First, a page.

I am poured out like water, and all my bones are out of joint: my heart is like wax; it is melted in the midst of my bowels.
—The Bible: Psalms 22:14
Vibrio cholerae is a motile (flagellated), comma-shaped oxidase-positive gram-negative rod that grows best on specialized media. Although many infections are asymptomatic, epidemic cholera produces the most dramatic watery diarrhea known. Intestinal fluids pour out in voluminous bowel movements, which untreated rapidly leads to dehydration and electrolyte imbalance. The pathogenesis is solely due to the action of cholera enterotoxin secreted by V cholerae in the bowel lumen. Despite the profound physiologic effects, there is no fever, inflammation, or direct injury to the bowel mucosa.
Campylobacter jejuni is the most common of the pathogenic Campylobacter species all of which are curved, motile gram-negative rods. Clinical disease with C jejuni typically begins with lower abdominal pain, which evolves into diarrhea over a matter of hours. The diarrhea may be watery or dysenteric, with blood and pus in the stool. Most patients are febrile. The illness resolves spontaneously after a few days to 1 week.
Helicobacter pylori is also a curved, flagellated, small gram-negative rod that is distinguished by being catalase, oxidase, and ureaase positive. Infections are limited to the mucosa of the stomach in which urease production enables survival in the acid milieu. Most are asymptomatic even after many years. Burning pain in the upper abdomen, accompanied by nausea and sometimes vomiting, is a symptom of gastritis, but peptic gastric or duodenal ulcers may ensue with additional symptoms and complications including bleeding and perforation.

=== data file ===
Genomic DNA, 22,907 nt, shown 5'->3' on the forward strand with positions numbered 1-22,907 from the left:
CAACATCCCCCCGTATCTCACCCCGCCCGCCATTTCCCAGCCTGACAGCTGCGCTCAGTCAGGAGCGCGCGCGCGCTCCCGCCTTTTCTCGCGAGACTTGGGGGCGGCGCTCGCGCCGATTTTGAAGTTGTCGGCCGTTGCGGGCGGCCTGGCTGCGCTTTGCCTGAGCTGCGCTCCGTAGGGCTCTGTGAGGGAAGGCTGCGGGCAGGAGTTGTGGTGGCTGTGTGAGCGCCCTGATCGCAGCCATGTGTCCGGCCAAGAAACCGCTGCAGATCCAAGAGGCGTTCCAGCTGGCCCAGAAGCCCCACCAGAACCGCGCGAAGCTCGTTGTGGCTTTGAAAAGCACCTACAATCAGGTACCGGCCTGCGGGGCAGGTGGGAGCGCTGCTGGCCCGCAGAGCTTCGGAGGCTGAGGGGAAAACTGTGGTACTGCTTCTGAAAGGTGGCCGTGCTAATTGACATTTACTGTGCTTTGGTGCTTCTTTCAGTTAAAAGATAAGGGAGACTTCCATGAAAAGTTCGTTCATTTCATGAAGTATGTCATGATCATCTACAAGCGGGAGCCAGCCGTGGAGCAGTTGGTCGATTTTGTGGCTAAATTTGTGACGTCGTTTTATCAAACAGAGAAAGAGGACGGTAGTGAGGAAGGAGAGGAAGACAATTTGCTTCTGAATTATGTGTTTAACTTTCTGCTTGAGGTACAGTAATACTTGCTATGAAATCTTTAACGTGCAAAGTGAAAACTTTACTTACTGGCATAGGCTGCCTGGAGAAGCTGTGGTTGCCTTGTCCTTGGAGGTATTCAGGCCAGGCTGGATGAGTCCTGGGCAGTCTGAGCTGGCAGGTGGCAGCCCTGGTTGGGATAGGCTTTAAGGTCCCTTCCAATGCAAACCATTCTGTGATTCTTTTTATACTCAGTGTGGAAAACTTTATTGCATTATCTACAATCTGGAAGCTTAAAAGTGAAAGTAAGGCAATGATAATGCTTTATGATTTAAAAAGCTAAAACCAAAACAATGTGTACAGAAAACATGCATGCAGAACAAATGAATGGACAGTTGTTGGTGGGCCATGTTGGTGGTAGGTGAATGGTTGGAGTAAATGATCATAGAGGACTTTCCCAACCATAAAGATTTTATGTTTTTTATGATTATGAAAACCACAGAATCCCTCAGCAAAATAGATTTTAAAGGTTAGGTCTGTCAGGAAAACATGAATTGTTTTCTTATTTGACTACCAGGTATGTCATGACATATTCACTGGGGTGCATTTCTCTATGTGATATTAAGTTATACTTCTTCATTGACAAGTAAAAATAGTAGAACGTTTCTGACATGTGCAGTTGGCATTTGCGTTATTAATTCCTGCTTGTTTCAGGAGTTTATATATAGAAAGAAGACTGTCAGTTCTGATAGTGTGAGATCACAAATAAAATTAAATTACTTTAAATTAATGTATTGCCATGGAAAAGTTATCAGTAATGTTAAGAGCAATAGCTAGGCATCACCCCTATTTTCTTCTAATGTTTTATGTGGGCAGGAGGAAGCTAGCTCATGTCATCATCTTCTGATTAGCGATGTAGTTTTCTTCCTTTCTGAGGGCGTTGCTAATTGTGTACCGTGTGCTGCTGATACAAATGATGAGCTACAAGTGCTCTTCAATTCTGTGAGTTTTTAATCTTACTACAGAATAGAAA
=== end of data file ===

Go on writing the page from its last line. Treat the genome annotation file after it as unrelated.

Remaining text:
This group of curved gram-negative rods includes Vibrio cholerae, the cause of cholera and one of the first proven infectious diseases, along with Campylobacter jejuni and Helicobacter pylori, which were incriminated as pathogens late in the 20th century (Table 32–1). Cholera has undergone resurgence in recent decades and has now spread from its historic roots in South Asia to Africa and the Americas, including the coastline of the United States. Campylobacter jejuni is one of the most common causes of diarrhea in virtually every country of the world. The peptic ulcer disease now known to be caused by H pylori had been long accepted to be due to stress and disturbed gastric acid secretion.
TABLE 32–1Features of Vibrio, Campylobacter, and Helicobactera ||Download (.pdf) TABLE 32–1 Features of Vibrio, Campylobacter, and Helicobactera
|BACTERIOLOGY || ||PATHOGENESIS || |
|ORGANISM ||GROWTH ||UREASE ||EPIDEMIOLOGY ||ADHERENCE ||TOXINS ||DISEASE |
|Vibrio cholerae ||Facultative ||– ||Fecal–oral, waterborne, pandemics ||Surface proteinb, pili ||CTc ||Watery diarrhea (cholera) |
|Campylobacter jejuni ||Microaerophilic ||– ||Animals, unpasteurized milk ||Unknownd ||Unknowne ||Dysentery, watery diarrhea |
|Helicobacter pylori ||Microaerophilic ||+ ||Human, gastric secretionsf ||OMPsg ||VacAh, urease, Cagi ||Chronic gastritis, ulcers, adenocarcinoma, lymphoma |